Colorado School of Mines: Van Tuyl Lecture Series
Modeling Climate Change Impacts to Rocky Mountain Headwater Hydrology
Lauren Foster, CSM PhD Candidate, GE/GP Student Research Fair Winner
Berthoud Hall 241, 4 pm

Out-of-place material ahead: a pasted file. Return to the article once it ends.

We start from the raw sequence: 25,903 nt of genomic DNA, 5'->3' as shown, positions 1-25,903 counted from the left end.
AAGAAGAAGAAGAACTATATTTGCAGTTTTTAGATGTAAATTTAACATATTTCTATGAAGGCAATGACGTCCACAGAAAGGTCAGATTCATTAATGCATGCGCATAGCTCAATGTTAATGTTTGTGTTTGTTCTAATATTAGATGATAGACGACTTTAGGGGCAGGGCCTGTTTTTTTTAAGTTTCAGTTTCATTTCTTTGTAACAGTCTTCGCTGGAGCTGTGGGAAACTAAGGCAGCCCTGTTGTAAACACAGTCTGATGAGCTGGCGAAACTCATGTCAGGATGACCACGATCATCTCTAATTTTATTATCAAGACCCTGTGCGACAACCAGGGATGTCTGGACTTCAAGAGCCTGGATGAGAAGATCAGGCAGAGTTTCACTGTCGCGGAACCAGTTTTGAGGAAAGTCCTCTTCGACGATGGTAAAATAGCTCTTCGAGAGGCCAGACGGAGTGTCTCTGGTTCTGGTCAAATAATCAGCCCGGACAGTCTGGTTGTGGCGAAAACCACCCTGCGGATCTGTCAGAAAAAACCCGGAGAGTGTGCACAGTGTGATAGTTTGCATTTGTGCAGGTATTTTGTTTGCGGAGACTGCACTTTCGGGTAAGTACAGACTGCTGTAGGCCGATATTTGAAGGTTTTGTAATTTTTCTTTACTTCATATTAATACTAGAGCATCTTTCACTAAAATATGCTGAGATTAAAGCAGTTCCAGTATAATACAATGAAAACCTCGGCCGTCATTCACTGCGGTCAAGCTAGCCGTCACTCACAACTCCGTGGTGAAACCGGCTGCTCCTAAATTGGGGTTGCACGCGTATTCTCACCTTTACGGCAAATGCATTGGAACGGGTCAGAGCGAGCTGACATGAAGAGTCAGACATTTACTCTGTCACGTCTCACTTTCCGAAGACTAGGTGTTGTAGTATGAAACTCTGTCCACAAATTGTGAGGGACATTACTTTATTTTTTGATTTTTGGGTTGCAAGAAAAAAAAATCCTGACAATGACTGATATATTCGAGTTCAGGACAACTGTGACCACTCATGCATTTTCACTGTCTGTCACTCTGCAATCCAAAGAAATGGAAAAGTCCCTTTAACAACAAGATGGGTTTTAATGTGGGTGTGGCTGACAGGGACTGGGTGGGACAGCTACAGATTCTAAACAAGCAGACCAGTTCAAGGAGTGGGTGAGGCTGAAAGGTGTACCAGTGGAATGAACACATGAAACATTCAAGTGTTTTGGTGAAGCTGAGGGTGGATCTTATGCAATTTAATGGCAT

Abstract: Rocky Mountain headwater catchments provide 85% of Colorado River streamflow and also feed the large Arkansas and Platte River basins. The continued growth of cities from California to Arkansas depends on reliable export from these topographically complex basins. Despite consensus that high-elevation headwaters are more sensitive to climate warming, most models used to predict climate impacts to downstream basins are known to perform poorly in these regions. Here we use an integrated model to better understand the main hydrological drivers of hydrology that are affected by increases in temperature in mountain regions- shifts from snow to rain and increases in energy, finding that energy budget changes dominate impacts to streamflow export. We present a new method to develop scale-effective parameterizations of hydraulic conductivity in topographically complex regions for use in integrated modeling applications that are limited by computational demand. Finally, we compare climate impact predictions across modeling resolutions to understand the limitations of coarse-resolution, simplified models to predict streamflow export from Rocky Mountain headwaters. Our results highlight the importance of idealized model experiments and model development to understand headwater hydrology in a future climate. Furthermore, they suggest that the models used currently may underestimate climate-induced reductions to streamflow generated in the Rocky Mountains.